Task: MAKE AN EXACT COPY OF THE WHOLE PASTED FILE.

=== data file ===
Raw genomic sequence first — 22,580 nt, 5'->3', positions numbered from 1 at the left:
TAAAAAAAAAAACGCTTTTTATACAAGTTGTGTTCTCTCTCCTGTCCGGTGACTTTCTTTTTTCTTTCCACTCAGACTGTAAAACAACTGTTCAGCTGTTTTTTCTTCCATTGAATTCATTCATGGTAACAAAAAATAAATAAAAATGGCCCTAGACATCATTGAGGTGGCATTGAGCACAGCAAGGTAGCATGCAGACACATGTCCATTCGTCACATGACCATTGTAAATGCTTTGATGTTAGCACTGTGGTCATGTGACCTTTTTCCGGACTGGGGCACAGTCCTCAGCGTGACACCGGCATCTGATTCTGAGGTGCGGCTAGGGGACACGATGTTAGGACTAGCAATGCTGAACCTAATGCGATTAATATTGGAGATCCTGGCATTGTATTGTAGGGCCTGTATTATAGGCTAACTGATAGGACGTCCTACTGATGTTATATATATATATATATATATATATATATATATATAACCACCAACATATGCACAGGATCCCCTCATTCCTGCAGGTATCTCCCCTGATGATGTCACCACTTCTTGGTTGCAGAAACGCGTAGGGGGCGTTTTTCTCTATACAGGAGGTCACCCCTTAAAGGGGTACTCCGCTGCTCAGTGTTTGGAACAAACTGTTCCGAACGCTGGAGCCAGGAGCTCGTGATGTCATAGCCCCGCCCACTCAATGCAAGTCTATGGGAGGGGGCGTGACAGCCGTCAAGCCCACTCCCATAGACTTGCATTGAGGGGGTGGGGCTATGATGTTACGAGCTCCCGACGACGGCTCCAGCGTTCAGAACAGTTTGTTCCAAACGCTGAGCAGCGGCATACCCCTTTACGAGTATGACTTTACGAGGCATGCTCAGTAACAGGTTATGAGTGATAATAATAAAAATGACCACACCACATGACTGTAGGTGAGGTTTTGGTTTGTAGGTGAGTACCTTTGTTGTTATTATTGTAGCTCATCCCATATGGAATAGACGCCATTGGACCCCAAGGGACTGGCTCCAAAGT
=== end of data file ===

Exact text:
Raw genomic sequence first — 22,580 nt, 5'->3', positions numbered from 1 at the left:
TAAAAAAAAAAACGCTTTTTATACAAGTTGTGTTCTCTCTCCTGTCCGGTGACTTTCTTTTTTCTTTCCACTCAGACTGTAAAACAACTGTTCAGCTGTTTTTTCTTCCATTGAATTCATTCATGGTAACAAAAAATAAATAAAAATGGCCCTAGACATCATTGAGGTGGCATTGAGCACAGCAAGGTAGCATGCAGACACATGTCCATTCGTCACATGACCATTGTAAATGCTTTGATGTTAGCACTGTGGTCATGTGACCTTTTTCCGGACTGGGGCACAGTCCTCAGCGTGACACCGGCATCTGATTCTGAGGTGCGGCTAGGGGACACGATGTTAGGACTAGCAATGCTGAACCTAATGCGATTAATATTGGAGATCCTGGCATTGTATTGTAGGGCCTGTATTATAGGCTAACTGATAGGACGTCCTACTGATGTTATATATATATATATATATATATATATATATATATAACCACCAACATATGCACAGGATCCCCTCATTCCTGCAGGTATCTCCCCTGATGATGTCACCACTTCTTGGTTGCAGAAACGCGTAGGGGGCGTTTTTCTCTATACAGGAGGTCACCCCTTAAAGGGGTACTCCGCTGCTCAGTGTTTGGAACAAACTGTTCCGAACGCTGGAGCCAGGAGCTCGTGATGTCATAGCCCCGCCCACTCAATGCAAGTCTATGGGAGGGGGCGTGACAGCCGTCAAGCCCACTCCCATAGACTTGCATTGAGGGGGTGGGGCTATGATGTTACGAGCTCCCGACGACGGCTCCAGCGTTCAGAACAGTTTGTTCCAAACGCTGAGCAGCGGCATACCCCTTTACGAGTATGACTTTACGAGGCATGCTCAGTAACAGGTTATGAGTGATAATAATAAAAATGACCACACCACATGACTGTAGGTGAGGTTTTGGTTTGTAGGTGAGTACCTTTGTTGTTATTATTGTAGCTCATCCCATATGGAATAGACGCCATTGGACCCCAAGGGACTGGCTCCAAAGT